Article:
Last week Michael Quinn Sullivan posted a story on the Empower Texans web site headlined "Toxic Joe." The reference, of course, is to Joe Straus, the speaker of the House, whom Sullivan has tried to remove from power, with nothing to show for his efforts. The Sullivan-imposed nickname of "Toxic Joe" is full of irony, because if there were a poll of who is the most-toxic person in the Capitol, Sullivan would win, hands-down (and be proud of it).
Sullivan's writing style relies heavily on inuendo. A typical example:
With the race for the leadership of the Texas House heating up, many are feigning surprise that incumbent moderate Joe Straus hasn’t released a list of supporters despite increasingly brittle claims of invincibility.
Of course, what Sullivan is trying to do here is to create an impression of weakness in the Straus camp—as if to say, Straus must not be doing well because he hasn't released a list of supporters. Why would Straus do so? Why would the frontrunner reveal to his enemies the names of his supporters, so that Sullivan can rally the tea parties to excoriate those who support the speaker?
Sullivan goes on to say, allegedly quoting unnamed Straus supporters, that "Team Straus recognizes that the speaker is 'toxic' with the grassroots. That’s the word used in at least a dozen conversations over the last several weeks by a handful of Straus supporters trying to bring more lawmakers to their side."
It's no secret that some of the activists in the Republican party—tea parties, precinct chairs, county chairs, leaders of grass-roots organizations—are not Straus fans. But the activists can't vote in a speaker's race. What they have done in the past, and will probably try to do again, is try to bully weak-minded members into supporting David Simpson, who is Straus's only announced challenger, now that Bryan Hughes has given up the ghost and endorsed Simpson.
Here is more innuendo from Sullivan's article:
One incumbent legislator told a colleague that the speaker didn’t want his “many supporters” to feel heat from the grassroots during December. It’s an interesting strategy, and a telling admission. They know voters have little confidence in Mr. Straus’ leadership, and yet are so beholden to appeasing the cronies Straus represents, they’re working to get others to betray their constituents!
Unfortunately for Sullivan—and Simpson—"voters" don't matter. They can vote in primaries, they can vote in general elections, but not in speaker's races. Try as he might, he can't change the constitutional imperative that "the House of Representatives shall, when it first assembles, organize temporarily and proceed to the election of a speaker from its own members." The constitution doesn't mention "activists" or "voters." Only 150 people can cast a vote in a speaker's race and it will take 76 of them to stop Joe Straus from winning a third term. And Sullivan doesn't have 76 votes. In fact, if Straus's hold on the speakership is so slight, why hasn't Sullivan produced the names of 76 members who won't vote for Straus?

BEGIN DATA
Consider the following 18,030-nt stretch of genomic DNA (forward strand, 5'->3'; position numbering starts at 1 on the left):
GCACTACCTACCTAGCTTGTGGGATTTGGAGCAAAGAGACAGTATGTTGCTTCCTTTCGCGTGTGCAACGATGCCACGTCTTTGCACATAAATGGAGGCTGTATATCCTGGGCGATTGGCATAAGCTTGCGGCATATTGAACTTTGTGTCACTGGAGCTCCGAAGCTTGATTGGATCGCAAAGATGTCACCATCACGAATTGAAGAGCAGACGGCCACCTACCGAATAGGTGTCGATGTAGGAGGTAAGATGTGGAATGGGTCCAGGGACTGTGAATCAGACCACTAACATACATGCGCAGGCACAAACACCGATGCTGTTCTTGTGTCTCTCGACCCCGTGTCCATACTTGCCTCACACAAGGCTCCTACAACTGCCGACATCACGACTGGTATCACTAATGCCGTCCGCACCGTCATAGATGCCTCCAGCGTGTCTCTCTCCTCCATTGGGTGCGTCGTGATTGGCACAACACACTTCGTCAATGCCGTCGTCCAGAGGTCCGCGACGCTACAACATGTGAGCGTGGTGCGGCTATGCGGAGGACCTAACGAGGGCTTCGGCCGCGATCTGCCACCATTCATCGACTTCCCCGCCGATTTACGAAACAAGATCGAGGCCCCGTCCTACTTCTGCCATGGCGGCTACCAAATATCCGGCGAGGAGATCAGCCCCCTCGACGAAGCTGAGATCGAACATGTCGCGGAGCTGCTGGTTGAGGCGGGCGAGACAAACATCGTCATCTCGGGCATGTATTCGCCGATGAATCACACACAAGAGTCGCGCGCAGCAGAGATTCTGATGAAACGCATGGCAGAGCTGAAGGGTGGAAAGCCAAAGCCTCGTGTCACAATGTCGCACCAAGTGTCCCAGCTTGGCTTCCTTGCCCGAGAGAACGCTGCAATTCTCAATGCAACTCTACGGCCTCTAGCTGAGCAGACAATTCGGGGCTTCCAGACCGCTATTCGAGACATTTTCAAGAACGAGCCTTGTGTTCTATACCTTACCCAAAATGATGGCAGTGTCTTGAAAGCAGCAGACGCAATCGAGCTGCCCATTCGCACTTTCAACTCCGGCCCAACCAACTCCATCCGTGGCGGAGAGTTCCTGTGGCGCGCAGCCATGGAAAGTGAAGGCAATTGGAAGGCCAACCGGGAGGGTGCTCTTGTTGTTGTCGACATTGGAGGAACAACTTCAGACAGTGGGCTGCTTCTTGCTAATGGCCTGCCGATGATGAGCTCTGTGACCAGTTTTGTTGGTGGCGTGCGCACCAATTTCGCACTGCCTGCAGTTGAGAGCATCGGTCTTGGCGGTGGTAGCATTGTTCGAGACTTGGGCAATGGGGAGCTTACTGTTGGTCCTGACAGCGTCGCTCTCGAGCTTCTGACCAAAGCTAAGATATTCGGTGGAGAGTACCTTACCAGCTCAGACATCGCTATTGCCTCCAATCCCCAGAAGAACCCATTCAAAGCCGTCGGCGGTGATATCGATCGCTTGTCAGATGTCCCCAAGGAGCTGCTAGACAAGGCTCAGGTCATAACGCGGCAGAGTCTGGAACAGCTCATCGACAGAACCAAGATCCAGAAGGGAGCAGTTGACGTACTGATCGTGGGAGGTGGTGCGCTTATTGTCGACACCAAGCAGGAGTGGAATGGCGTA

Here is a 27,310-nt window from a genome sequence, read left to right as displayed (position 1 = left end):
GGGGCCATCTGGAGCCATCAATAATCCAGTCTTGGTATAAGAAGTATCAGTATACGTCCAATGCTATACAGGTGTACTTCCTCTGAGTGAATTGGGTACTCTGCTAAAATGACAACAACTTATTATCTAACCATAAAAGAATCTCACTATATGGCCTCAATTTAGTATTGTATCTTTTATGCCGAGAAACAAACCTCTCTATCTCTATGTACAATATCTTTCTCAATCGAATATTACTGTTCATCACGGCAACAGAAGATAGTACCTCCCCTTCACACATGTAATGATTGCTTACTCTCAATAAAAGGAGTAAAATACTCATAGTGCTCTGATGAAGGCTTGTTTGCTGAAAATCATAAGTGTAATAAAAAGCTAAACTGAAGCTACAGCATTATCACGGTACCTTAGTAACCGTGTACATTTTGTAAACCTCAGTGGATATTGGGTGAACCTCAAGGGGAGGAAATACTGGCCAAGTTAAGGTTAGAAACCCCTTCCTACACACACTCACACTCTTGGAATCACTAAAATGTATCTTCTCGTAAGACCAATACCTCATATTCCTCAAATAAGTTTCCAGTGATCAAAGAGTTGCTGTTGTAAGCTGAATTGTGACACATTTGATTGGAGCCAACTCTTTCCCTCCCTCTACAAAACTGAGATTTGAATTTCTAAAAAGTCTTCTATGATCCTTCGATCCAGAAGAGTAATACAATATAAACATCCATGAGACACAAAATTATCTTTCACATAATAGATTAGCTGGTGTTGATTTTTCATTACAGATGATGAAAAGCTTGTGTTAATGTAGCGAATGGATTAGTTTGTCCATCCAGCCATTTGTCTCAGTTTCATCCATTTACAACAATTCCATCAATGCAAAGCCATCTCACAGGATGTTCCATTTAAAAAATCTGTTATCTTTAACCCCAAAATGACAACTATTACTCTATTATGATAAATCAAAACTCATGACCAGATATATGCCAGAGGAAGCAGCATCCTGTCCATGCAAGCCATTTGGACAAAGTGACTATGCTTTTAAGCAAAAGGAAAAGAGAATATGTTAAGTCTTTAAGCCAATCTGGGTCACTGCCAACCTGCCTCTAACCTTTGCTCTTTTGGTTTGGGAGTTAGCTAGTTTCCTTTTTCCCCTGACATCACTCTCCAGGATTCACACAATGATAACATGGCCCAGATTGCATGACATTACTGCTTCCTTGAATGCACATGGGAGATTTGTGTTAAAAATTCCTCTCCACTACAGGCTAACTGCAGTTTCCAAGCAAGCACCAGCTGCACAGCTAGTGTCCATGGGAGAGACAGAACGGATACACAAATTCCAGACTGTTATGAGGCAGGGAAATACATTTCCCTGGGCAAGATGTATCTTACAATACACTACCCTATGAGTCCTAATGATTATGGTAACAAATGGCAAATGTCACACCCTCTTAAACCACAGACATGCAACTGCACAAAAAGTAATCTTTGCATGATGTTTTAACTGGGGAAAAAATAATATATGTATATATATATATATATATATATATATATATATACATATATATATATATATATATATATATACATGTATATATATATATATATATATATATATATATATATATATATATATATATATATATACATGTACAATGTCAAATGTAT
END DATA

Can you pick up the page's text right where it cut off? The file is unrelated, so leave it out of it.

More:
During the last legislative session, Mr. Simpson took to the floor of the House decrying Straus’ inconsistent application of House rules. Since then, Mr. Simpson has spoken out against the Straus leadership team’s use of redistricting as a weapon of revenge against legislators. Mr. Simpson knows a thing or two about beating powerful incumbents. He entered the legislature by defeating one of Joe Straus’ closest allies, Tommy Merritt. This year, the Straus Team had Merritt try to retake the seat, only to be easily defeated by Mr. Simpson. The race is far from over, and the advantages an incumbent House Speaker wields are not inconsequential. Yet by having not released the names of his supporters and daily acknowledging his toxicity, the case gets stronger that Joe Straus has neither the popular appeal, nor even the internal support, to continue as Speaker. Sadly, only two dozen of the 95 Republicans have scheduled the GOP Platform-required town hall meetings with their constituents to discuss leadership issues. Time is short, since these meetings are supposed to happen before the start of the legislative session in early January.
Mr. Sullivan's innuendo-heavy attack on Straus is cleverly worded to create the impression that Straus is in trouble. I don't buy a bit of it. I repeat what I said in an earlier post: Neither Bryan Hughes nor David Simpson has the gravitas to be elected speaker of the House.
What is strange to me is that Mr. Sullivan keeps the pot boiling, knowing that he has lost. He knows that Mr. Simpson is too green and too untutored to be speaker. Yet he keeps up an attack on Straus that is doomed to fail. He has tried and tried to find a way that the activists can pressure Republican members to vote against Straus, but he has met with nothing but failure. I can only assume that Sullivan is playing to the gallery here—the gallery being his readers across the state who believe the innuendo-filled nonsense that Straus is on the ropes. The game is lost, Sullivan has no candidate for speaker, and he hasn't made a dent in Straus's support. The more he rails against Straus, the more he relegates himself to the status of paper tiger.
Finally, Sullivan is wrong when he says the race is far from over. As I write, it is December 11. Two weeks to Christmas, one week to New Year's, and one week to the vote for speaker on January 8—and the end of David Simpson's quixotic race for speaker.
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